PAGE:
Easily add element to varargs list

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I have these signatures:

  public static <T, E> AsyncTask<List<T>, E> Parallel(AsyncTask<T,E> t, AsyncTask<T, E>... tasks) {
    return cb -> NeoParallel.Parallel(List.of(tasks), cb);

  public static <T, E> AsyncTask<List<T>, E> Series(AsyncTask<T,E> t, AsyncTask<T, E>... tasks) {
    return cb -> NeoSeries.Series(List.of(tasks), cb);

how can I easily add t to the List.of(tasks)?

This won't work because it creates an immutable list:

var listOfTasks = Arrays.asList(tasks);
listOfTasks.add(0, t);

is there a way to easily create a list that I can add to, or do it in one line?

Since this call is likely unperformant:

   listOfTasks.add(0, t);

I am looking for an alternative

There is no concise way to create the list. Probably your best option is to create a new list, add both the array elements and the new element to the list and return a unmodifiable list using Collections.unmodifiableList.

    List<T> newList = new ArrayList<>(tasks.length + 1);
    List<T> unmodifiableList = Collections.unmodifiableList(newList);

How to add new element to Varargs?, extra is just a String array. As such: List<String> extrasList = Arrays.asList(extra); extrasList.add(description); getObject(find_arguments,� Python Numpy : Create a Numpy Array from list, tuple or list of lists using numpy.array() What is a Structured Numpy Array and how to create and sort it in Python? Create an empty 2D Numpy Array / matrix and append rows or columns in python; Delete elements, rows or columns from a Numpy Array by index positions using numpy.delete() in Python

While a short & performant (well maybe this isn't bad at all!) solution isn't possible with the current Java API, I'll showcase a one-liner with the help of Stream(s).

return cb -> NeoSeries.Series(concat(of(t), of(tasks)).collect(toList()), cb);

This line

concat(of(t), of(tasks)).collect(toList())

expanded becomes

Stream.concat(Stream.of(t), Stream.of(tasks))

This is lazily computed, and will avoid temporary state.

What the other answer fail to mention is null-handling. What if the varargs array is null? Arrays.asList would throw an Exception. The same for Stream.of

For that you can write a masking method such as

private static <T, E> AsyncTask<T, E>[] maskNull(final AsyncTask<T, E>[] tasks) {
    return tasks != null ? tasks : (AsyncTask<T, E>[]) new AsyncTask[0];

And use it like


How to pass an ArrayList to varargs method – thispointer.com, Suppose we have a method that accepts varargs of type Integer and calculates Passing an ArrayList to method expecting vararg as parameter numpy.append () : How to append elements at the end of a Numpy Array in� At first, we only have an array of lists of strings. But thanks to type erasure and our use of varargs, we can easily add a list of numbers, which we do. As a result, we pollute the heap by mixing objects of different types. The result will yet another ClassCastException when we try to read a string from the array. Console output:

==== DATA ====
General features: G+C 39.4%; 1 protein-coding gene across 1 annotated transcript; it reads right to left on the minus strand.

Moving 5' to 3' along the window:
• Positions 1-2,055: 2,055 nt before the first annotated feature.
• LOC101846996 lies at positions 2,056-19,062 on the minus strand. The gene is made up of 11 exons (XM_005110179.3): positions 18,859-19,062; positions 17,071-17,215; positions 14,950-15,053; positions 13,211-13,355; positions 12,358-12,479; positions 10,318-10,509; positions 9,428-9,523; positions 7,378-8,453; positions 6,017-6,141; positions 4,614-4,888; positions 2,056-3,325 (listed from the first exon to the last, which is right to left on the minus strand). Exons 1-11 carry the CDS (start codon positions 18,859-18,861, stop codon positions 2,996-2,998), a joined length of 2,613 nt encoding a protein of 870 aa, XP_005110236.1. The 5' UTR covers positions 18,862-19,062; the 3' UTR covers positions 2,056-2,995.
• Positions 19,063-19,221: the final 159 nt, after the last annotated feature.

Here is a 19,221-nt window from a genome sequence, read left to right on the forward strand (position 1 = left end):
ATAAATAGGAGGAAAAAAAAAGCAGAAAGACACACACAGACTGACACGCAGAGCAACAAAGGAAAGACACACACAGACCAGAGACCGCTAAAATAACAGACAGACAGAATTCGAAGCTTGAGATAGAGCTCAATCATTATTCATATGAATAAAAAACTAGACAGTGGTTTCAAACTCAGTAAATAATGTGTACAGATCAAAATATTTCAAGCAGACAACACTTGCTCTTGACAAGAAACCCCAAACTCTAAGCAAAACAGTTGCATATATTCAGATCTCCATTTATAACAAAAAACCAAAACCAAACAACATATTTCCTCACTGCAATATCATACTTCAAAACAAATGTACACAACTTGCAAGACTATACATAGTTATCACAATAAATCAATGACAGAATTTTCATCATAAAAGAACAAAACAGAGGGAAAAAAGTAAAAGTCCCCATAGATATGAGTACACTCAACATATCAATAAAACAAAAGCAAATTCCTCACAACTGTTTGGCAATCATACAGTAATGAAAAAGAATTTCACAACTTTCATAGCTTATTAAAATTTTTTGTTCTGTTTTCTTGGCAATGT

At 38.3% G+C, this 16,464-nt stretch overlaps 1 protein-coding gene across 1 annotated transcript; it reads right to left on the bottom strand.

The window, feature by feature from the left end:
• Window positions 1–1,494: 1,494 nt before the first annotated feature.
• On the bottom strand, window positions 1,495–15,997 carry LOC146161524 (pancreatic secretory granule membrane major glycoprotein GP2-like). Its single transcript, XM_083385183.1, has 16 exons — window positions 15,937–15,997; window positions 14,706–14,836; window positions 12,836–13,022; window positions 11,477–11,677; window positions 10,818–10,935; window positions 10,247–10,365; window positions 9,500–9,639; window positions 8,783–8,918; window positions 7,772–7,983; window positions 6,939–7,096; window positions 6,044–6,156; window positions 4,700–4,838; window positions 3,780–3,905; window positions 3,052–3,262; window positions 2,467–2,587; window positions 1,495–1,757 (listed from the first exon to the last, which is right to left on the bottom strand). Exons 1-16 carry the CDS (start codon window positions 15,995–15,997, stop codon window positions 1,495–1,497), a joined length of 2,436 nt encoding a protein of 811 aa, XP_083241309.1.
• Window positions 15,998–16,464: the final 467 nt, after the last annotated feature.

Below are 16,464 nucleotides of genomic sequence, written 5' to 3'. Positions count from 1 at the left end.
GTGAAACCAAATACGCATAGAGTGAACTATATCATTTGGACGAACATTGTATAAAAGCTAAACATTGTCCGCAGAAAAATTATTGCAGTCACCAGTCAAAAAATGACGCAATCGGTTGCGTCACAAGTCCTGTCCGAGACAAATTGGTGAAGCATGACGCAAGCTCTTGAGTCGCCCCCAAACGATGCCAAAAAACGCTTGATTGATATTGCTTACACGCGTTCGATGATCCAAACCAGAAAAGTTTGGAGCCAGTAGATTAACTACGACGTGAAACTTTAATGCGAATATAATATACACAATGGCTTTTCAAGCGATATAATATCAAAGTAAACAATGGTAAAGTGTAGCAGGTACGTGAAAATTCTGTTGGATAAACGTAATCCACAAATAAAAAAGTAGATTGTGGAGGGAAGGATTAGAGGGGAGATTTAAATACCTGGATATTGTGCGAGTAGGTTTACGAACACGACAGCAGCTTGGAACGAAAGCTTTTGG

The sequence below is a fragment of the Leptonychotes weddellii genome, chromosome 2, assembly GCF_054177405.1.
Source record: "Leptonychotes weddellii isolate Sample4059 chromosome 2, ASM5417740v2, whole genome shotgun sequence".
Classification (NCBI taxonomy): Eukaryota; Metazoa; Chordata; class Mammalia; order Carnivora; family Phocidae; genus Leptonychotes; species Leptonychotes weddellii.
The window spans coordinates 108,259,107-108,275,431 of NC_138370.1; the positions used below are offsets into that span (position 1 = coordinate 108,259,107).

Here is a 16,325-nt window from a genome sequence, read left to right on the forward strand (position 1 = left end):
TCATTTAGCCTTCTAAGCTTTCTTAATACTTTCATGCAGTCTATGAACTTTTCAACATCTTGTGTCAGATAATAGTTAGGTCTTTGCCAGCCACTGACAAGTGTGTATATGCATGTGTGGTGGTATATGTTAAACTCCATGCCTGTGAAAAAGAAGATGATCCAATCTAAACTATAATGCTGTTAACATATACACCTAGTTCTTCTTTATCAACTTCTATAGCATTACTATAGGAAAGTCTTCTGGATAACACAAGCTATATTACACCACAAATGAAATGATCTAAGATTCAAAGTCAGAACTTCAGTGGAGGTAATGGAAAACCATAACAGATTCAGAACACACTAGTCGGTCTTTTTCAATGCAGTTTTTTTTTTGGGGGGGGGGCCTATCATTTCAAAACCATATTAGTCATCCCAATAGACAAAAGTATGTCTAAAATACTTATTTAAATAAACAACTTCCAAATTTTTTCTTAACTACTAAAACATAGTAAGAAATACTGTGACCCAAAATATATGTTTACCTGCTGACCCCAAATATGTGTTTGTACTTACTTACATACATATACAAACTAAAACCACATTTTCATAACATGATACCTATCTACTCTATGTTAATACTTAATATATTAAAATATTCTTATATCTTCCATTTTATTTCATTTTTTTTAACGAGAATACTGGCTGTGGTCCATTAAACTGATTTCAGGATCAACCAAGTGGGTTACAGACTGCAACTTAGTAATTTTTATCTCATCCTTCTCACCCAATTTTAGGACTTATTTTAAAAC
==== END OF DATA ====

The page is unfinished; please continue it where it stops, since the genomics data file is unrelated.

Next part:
So here is what I got:


var tasks = Arrays.asList(args);
tasks.add(0,t);  // throws exception 


var newList = new ArrayList<>(Arrays.asList(args));

the problem with the first one is it creates an immutable list that will throw an exception if you try to add to it after it's first created.

Varargs in Java, Put simply, the varargs usage is safe if we use them to transfer a variable number of arguments from the caller to the method and nothing more! The idea is to convert our array into a List, then append the specified element to the end of this list and then use method List.toArray () method to returns an array containing all of the elements in our list. This is demonstrated below:

Java: Arrays should not be created for varargs parameters, "collect" should be used with "Streams" instead of "list::add". Code Smell argument; varargs is an array. Simply pass the elements directly. They will be� However, you are not sure how many arguments your method is going to accept. To address this problem, Java 1.5 introduced varargs. Varargs is a short name for variable arguments. In Java, an argument of a method can accept arbitrary number of values. This argument that can accept variable number of values is called varargs.

Kotlin's vararg and spread operator | by Tibi Csabai, Declaring vararg param as the last one in list, in a Kotlin function, looks fun < reified @PureReifiable T> arrayOf(vararg elements: T): Array<T>. Using Guava Lists.newArrayList(): Lists.newArrayList() creates a mutable ArrayList instance containing the elements of the specified array. Algorithm: Get the Array to be converted. Create an empty List. Add the array into the List by passing it as the parameter to the Lists.newArrayList() method. Return the formed List

Your question is tagged C++ and there are nice ways (like streams) to avoid varargs completely in C++. This is a great example of why va_args can cause pain. If you have any chance at all to change the signature of foo, that's your best option. Taking a std::vector<std::string> instead of va_list would just solve your problem right there.